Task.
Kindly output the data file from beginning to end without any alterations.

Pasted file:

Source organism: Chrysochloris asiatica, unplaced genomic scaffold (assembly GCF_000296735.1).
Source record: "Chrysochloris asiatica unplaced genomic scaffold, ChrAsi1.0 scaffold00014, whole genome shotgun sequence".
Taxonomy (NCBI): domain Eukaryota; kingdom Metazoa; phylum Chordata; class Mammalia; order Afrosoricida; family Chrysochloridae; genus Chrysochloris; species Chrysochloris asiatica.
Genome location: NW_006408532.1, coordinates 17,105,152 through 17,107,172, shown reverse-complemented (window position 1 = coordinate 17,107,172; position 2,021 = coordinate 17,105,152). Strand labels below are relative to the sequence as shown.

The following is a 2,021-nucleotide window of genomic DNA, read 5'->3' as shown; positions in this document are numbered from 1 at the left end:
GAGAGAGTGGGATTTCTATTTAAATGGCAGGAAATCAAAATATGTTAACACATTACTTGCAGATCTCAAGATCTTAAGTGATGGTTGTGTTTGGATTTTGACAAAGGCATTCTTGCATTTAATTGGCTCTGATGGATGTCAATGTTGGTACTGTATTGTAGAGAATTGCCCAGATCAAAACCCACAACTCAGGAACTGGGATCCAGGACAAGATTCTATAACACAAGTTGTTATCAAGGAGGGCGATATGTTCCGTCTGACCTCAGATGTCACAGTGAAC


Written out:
Source organism: Chrysochloris asiatica, unplaced genomic scaffold (assembly GCF_000296735.1).
Source record: "Chrysochloris asiatica unplaced genomic scaffold, ChrAsi1.0 scaffold00014, whole genome shotgun sequence".
Taxonomy (NCBI): domain Eukaryota; kingdom Metazoa; phylum Chordata; class Mammalia; order Afrosoricida; family Chrysochloridae; genus Chrysochloris; species Chrysochloris asiatica.
Genome location: NW_006408532.1, coordinates 17,105,152 through 17,107,172, shown reverse-complemented (window position 1 = coordinate 17,107,172; position 2,021 = coordinate 17,105,152). Strand labels below are relative to the sequence as shown.

The following is a 2,021-nucleotide window of genomic DNA, read 5'->3' as shown; positions in this document are numbered from 1 at the left end:
GAGAGAGTGGGATTTCTATTTAAATGGCAGGAAATCAAAATATGTTAACACATTACTTGCAGATCTCAAGATCTTAAGTGATGGTTGTGTTTGGATTTTGACAAAGGCATTCTTGCATTTAATTGGCTCTGATGGATGTCAATGTTGGTACTGTATTGTAGAGAATTGCCCAGATCAAAACCCACAACTCAGGAACTGGGATCCAGGACAAGATTCTATAACACAAGTTGTTATCAAGGAGGGCGATATGTTCCGTCTGACCTCAGATGTCACAGTGAAC